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‘Megadeck’ transforms outdated home into vacation retreat

August 29, 2018

‘Megadeck’ transforms outdated home into vacation retreat

New Jersey builder, Bob Kiefer, never planned to construct one of the biggest, most elaborate decks of his life in the wilds of Vermont. But when he saw the view overlooking a pine-tree studded lake with rolling mountains as a backdrop, everything fell into place.
“It was just a beautiful spot, with a beautiful view. The whole project was designed to appreciate that view,” recalls Kiefer, owner of Decks by Kiefer.

“When you get a nice property like that, it’s like ‘Thanks for the opportunity, for letting me work on this project.’”

While the vista was stunning, the house it belonged to was another matter: Though it had modern lines, the outdated home desperately needed a facelift. But what started as a simple 1,200 square-foot deck soon evolved into a multilevel, wraparound, 2,000 square-foot “megadeck” complete with vaulted roofs, tongue-and-groove ceilings, infrared heaters, a wood-burning fireplace, an outdoor kitchen, and lighting in the ceiling and railings.

Once the client saw how much the deck transformed the house, the project grew into a full makeover that moved the starting price of $120,000 for just the deck to $350,000 for the whole house. The entire home is now truly custom, wrapped in the deck’s same golden Ipe wood with the strong horizontal lines freshening the whole structure while directing the gaze outward to that breathtaking view.

Kiefer was careful to use cable railing on the deck itself to preserve the panorama. But he also said the cable rail infill was chosen for its low maintenance and cost compared to wrap-around glass. “There’s just less cleaning with cable and it really lets that view come in,” he says. “By the time you curve the glass it gets very expensive.”

Kiefer further lowered the cost of cable by using longer runs, 20-foot to 30-foot, requiring fewer overall cable assemblies and less hardware. He estimates this saved him about 40 percent on the cable alone.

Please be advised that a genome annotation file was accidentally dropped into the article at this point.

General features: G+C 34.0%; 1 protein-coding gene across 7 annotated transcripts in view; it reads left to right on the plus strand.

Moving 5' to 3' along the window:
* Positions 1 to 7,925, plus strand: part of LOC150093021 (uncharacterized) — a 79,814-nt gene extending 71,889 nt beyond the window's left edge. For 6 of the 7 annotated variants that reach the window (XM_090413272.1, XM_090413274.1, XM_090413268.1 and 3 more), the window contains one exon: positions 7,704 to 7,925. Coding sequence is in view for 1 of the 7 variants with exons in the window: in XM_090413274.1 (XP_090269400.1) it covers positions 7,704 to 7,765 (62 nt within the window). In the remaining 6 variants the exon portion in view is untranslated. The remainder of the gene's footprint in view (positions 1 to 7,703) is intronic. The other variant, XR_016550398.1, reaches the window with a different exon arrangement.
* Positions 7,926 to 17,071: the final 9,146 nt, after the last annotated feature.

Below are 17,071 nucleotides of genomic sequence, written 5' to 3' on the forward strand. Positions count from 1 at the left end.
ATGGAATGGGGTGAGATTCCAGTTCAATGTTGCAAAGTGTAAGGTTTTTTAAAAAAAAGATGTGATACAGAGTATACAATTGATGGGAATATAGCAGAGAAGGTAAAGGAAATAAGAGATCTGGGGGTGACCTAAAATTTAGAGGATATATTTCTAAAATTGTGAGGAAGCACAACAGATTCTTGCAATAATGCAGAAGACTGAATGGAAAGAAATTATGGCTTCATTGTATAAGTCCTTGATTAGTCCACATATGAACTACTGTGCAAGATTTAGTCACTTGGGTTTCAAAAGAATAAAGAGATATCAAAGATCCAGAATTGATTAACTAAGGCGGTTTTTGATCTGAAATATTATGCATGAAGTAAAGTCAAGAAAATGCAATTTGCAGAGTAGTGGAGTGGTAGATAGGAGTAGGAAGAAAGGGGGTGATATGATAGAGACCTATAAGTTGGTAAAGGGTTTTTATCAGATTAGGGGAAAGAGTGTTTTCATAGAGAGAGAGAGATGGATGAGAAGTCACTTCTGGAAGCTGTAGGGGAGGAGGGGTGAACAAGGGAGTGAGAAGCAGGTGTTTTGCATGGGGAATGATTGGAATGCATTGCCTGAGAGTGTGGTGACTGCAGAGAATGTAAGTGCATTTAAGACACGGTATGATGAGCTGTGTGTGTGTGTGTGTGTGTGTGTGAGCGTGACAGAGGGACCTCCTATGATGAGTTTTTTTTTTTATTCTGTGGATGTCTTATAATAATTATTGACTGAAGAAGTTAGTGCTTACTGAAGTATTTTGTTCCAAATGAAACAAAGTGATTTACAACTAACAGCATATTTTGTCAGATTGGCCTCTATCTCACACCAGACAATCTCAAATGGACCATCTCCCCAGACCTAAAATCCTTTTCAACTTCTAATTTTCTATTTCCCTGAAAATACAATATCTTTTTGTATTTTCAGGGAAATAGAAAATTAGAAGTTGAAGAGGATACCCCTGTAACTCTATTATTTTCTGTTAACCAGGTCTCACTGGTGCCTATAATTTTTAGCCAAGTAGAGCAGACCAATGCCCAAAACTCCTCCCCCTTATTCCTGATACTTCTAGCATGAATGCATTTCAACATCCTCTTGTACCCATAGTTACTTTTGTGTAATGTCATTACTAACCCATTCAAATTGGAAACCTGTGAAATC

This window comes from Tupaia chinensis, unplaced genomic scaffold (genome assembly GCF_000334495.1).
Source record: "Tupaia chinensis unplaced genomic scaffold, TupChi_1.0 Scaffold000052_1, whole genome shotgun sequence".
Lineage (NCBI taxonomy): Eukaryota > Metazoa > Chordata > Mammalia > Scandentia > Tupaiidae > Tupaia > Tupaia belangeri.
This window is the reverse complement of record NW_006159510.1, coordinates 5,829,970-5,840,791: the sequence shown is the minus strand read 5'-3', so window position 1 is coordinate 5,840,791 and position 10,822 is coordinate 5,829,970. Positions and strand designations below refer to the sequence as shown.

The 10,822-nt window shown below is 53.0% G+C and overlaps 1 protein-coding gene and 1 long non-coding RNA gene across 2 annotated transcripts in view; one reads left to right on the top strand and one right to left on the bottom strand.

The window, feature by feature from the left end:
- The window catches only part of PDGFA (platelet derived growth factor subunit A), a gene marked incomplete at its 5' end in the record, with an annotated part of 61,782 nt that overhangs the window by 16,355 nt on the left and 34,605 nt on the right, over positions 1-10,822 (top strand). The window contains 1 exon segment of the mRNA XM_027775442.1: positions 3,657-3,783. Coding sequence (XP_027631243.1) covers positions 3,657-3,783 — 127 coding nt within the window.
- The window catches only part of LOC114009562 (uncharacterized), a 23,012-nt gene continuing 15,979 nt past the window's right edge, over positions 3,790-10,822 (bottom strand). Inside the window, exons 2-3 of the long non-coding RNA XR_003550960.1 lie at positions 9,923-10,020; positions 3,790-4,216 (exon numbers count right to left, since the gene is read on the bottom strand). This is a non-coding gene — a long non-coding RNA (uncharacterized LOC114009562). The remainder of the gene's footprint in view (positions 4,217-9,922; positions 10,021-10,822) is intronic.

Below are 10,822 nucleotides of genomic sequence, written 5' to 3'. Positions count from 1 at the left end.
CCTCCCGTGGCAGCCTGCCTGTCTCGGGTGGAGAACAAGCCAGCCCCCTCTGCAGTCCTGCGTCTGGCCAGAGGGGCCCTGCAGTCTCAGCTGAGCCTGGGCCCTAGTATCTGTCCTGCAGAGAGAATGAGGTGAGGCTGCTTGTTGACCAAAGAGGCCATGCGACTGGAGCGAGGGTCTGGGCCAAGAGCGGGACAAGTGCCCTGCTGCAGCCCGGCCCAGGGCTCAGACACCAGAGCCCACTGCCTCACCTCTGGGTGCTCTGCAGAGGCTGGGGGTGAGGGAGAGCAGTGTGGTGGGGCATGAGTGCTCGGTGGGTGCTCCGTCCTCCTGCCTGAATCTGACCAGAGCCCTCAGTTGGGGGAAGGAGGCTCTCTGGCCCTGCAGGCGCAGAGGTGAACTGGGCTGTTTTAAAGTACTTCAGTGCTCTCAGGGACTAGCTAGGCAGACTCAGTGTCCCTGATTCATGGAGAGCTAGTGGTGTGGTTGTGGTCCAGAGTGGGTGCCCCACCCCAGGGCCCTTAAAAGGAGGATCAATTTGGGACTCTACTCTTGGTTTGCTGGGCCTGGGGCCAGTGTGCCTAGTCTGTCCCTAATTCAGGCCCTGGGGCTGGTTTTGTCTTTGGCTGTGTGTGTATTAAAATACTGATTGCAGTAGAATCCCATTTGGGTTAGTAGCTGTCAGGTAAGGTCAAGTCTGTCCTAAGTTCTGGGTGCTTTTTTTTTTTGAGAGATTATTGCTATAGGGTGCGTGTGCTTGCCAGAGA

He was also able to save money and help open the view by using single rather than double posts at the corners to terminate the cables. Since the cable fittings attach through the post and bear up against the outside face, Kiefer had to slightly offset the drill holes for opposing cable runs in order to provide clearance for the fittings inside the post. He says because there are so many holes, this trick only works on extremely strong Ipe posts.

Another part of preserving the view involved using large glued-laminated (glulam) beams to support the deck and vaulted roof, which eliminated the need for too many columns. “If you didn’t use engineered beams, you’d have a post every 8 feet using 2x10 girders,” Kiefer explains. “With the glulam, we were able to do 20-foot spans.”

Kiefer also used two different grades of glulam: construction and finished. He used the finished glulam beams where he didn’t want to cover or wrap them. Instead, he simply stained those beams to match the rest of the Ipe wood. The construction beams on the bottom got a dark stain and then Kiefer cleverly used the scrap pieces of Ipe wood to wrap the posts.

“That gave it a different, more contemporary look,” Kiefer says.

But once again, for Kiefer and the client, it all came back to the view. “The last night, all the workers and I lit up the fire, had a few beers and pizza and just sat on the deck for awhile,” he says. “It’s a fabulous feeling to visualize something and just go ahead and build it.

All photos courtesy Decks by Kiefer. This article originally appeared on the Custom Home magazine website.

All photos courtesy Decks by Kiefer

Company: Feeney, Inc

Product: CableRail Stainless Steel Standard Assemblies



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